The new guidelines for professional sports allow outdoor stadiums and racetracks to reopen in counties that have lowered infections enough to reach the orange tier, the second-least restrictive. Teams there can play with up to 20% capacity, with additional restrictions such as ticket purchasers having to live within a 120-mile radius and a face-covering mandate.

The state also released rules for reopening theme parks that allows smaller venues to reopen in counties with lower rates of infection — but brings no immediate relief to Disneyland or other major Southern California attractions. The large attractions won't be allowed to open until their counties are in the yellow tier — which no Southern California county has reached — and those parks will have to limit capacity with 25% capacity with reservations.

LA Times, October 20, 2020
Voters who show up in Los Angeles County without a face mask will be escorted to an outdoor area, where a poll worker will hand them a ballot. In Orange County, they will be put in a booth away from other voters. San Bernardino and Riverside counties will offer face shields to the voters around an unmasked person. Nowhere in California will a voter who refuses to wear a mask be turned away, election officials said.
US News
NY Times, October 21, 2020
After weeks of warnings that cases were again on the rise, a third surge of coronavirus infection has firmly taken hold in the United States. The nation is averaging 59,000 new cases a day, the most since the beginning of August, and the country is on pace to record the most new daily cases of the entire pandemic in the coming days.

But if earlier surges were defined by acute and concentrated outbreaks — in the Northeast this spring, and in the South during the summer — the virus is now simmering at a worrisome level across nearly the entire country. 

Associated Press, October 21, 2020
Hospitals across the United States are starting to buckle from a resurgence of Covid-19 cases, with several states setting records for the number of people hospitalized and leaders scrambling to find extra beds and staff. New highs in cases have been reported in states big and small — from Idaho to Ohio — in recent days.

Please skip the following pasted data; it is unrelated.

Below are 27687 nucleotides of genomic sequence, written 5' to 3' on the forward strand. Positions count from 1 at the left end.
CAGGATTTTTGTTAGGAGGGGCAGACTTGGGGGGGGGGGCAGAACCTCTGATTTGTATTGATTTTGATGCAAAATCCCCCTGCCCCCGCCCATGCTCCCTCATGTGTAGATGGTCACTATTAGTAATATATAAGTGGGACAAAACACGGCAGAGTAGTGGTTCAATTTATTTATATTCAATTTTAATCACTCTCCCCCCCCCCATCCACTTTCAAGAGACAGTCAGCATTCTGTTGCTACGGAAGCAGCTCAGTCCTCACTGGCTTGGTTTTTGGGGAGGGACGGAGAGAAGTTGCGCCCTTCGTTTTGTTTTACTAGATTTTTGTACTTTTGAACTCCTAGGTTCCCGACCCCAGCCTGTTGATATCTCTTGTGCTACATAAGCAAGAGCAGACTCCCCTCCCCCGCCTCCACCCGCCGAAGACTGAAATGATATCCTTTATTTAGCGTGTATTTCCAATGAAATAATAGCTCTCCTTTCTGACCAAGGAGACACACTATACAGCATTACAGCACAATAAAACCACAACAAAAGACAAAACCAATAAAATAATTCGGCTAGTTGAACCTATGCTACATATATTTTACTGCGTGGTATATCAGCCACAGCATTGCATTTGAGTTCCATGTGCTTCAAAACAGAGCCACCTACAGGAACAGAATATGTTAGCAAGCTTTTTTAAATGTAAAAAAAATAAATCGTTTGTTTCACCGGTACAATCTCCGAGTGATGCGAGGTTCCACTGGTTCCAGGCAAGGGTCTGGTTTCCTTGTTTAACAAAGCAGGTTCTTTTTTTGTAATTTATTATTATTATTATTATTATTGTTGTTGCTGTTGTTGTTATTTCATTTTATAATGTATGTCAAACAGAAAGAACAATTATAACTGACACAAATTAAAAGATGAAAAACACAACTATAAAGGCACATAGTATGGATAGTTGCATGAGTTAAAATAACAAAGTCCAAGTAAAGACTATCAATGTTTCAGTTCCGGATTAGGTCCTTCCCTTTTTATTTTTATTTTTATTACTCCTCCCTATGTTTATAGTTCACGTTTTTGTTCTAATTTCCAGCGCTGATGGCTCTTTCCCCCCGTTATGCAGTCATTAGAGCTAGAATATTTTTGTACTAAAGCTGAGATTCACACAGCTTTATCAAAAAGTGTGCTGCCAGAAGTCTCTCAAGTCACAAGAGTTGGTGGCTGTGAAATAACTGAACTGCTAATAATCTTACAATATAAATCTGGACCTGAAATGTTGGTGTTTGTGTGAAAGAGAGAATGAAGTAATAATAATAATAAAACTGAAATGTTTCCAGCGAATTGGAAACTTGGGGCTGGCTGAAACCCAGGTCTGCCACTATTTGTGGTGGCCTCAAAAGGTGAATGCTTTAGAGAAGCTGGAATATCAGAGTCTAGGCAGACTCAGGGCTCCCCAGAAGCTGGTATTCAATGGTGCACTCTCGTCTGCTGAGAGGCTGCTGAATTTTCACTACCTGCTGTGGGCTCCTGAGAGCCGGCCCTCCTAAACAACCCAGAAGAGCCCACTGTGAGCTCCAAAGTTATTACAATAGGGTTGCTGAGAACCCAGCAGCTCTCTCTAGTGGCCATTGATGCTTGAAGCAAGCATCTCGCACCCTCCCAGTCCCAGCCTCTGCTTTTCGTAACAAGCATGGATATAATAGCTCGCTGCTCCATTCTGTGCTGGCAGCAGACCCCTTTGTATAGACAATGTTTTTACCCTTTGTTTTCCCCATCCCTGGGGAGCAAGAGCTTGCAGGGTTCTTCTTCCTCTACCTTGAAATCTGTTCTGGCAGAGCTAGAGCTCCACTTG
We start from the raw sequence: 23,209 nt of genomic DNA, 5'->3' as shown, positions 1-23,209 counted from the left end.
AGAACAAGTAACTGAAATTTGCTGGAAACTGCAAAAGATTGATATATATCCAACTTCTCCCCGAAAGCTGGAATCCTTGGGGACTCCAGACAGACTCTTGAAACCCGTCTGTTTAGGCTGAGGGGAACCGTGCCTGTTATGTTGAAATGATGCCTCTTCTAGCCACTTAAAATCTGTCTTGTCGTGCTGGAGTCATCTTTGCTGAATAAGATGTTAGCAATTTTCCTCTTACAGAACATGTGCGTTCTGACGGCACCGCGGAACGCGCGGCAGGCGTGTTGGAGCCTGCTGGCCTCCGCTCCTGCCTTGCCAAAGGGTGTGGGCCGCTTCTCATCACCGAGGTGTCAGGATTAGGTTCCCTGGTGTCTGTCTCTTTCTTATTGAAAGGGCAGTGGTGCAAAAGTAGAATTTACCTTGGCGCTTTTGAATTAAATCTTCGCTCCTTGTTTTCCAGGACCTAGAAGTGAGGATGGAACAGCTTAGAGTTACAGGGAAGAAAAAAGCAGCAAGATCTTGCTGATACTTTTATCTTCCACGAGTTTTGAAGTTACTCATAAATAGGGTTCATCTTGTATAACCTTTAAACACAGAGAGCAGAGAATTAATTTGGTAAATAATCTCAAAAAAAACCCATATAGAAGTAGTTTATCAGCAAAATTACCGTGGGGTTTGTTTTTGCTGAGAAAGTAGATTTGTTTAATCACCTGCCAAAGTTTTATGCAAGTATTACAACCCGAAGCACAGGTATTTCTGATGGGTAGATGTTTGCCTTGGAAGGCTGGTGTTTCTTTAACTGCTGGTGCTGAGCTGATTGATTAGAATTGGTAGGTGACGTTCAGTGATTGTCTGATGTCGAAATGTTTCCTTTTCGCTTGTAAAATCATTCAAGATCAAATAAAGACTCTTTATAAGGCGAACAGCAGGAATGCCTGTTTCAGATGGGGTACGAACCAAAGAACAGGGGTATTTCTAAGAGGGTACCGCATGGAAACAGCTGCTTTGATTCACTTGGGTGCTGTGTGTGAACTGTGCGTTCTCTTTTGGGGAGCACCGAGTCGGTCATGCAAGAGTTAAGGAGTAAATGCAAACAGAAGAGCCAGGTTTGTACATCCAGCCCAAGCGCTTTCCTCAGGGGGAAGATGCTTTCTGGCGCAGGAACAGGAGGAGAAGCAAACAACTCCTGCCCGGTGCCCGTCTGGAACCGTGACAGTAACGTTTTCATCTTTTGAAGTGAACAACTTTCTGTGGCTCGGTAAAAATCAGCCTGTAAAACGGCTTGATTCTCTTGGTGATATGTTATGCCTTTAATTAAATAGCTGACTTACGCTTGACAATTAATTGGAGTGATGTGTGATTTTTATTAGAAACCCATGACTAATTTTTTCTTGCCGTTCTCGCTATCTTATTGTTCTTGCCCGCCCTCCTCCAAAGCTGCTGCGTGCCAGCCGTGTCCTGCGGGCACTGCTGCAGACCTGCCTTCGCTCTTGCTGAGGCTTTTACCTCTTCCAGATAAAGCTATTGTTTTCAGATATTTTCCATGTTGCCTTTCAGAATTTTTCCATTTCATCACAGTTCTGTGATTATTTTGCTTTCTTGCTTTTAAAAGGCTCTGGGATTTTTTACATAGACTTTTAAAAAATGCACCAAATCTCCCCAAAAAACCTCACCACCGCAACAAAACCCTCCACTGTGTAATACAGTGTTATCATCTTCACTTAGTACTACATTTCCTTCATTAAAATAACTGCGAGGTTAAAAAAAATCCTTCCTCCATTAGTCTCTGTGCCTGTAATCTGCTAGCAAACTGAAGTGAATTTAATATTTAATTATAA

In Kentucky, the governor called the number of daily confirmed cases “grim,” forcing another round of preparations to expand hospital capacity.

At the other end of the country, Idaho reported its largest coronavirus spike, with new cases increasing by some 47% over the past two weeks. Idaho is currently sixth in the nation for new cases per capita, with a positivity rate of just over 15% — one of the country’s highest.

NY Times, October 21, 2020
As temperatures begin dipping back below freezing and sunset arrives with dinner, Alaskan social gatherings, recreational activities and restaurant seating have started moving back indoors — and the virus has seized new opportunities. With new case clusters emerging throughout the state, its acclaimed contact tracing system has grown strained.

At a time when cases across the United States are rising and people are growing fatigued by months of restrictions, Alaska’s struggles provide an early warning that winter could bring the most devastating phase of the pandemic. Along with cold-season gatherings moving into more confined spaces, there is evidence that the coronavirus is more virulent in colder weather and lower relative humidities. It is possible that the virus will spread rapidly in the coming months and create the need for new lockdown restrictions.

Bloomberg, October 21, 2020
ZIP code 48217 is one of the most polluted in Michigan. And researchers have begun to confirm that pollution can worsen the effects of the illness.

A study out of Harvard, for example, has shown that Covid death rates are higher in populations with more exposure to pollutants, and international research has demonstrated that some of the hardest-hit parts of Europe are in especially polluted areas. People in 48217 live on average 7 fewer years than in the country as a whole, and asthma hospitalization rates in the area are more than twice as high as those of Michigan and about five times higher than those of the U.S.

“We think the immune response to the virus is weakened by air pollution exposure,” says John Balmes, a pulmonologist and professor of medicine and environmental health sciences in the University of California system. Cells in the lungs release cytokines, which normally help a person fight off infection. But when a person’s lungs are loaded with particles, the body’s defenses become dysfunctional. “The virus cannot be contained,” Balmes says.

Associated Press, October 21, 2020
From midtown Manhattan to San Francisco, just about any city built around clusters of office buildings that used to bring in thousands of workers every day is feeling some degree of angst.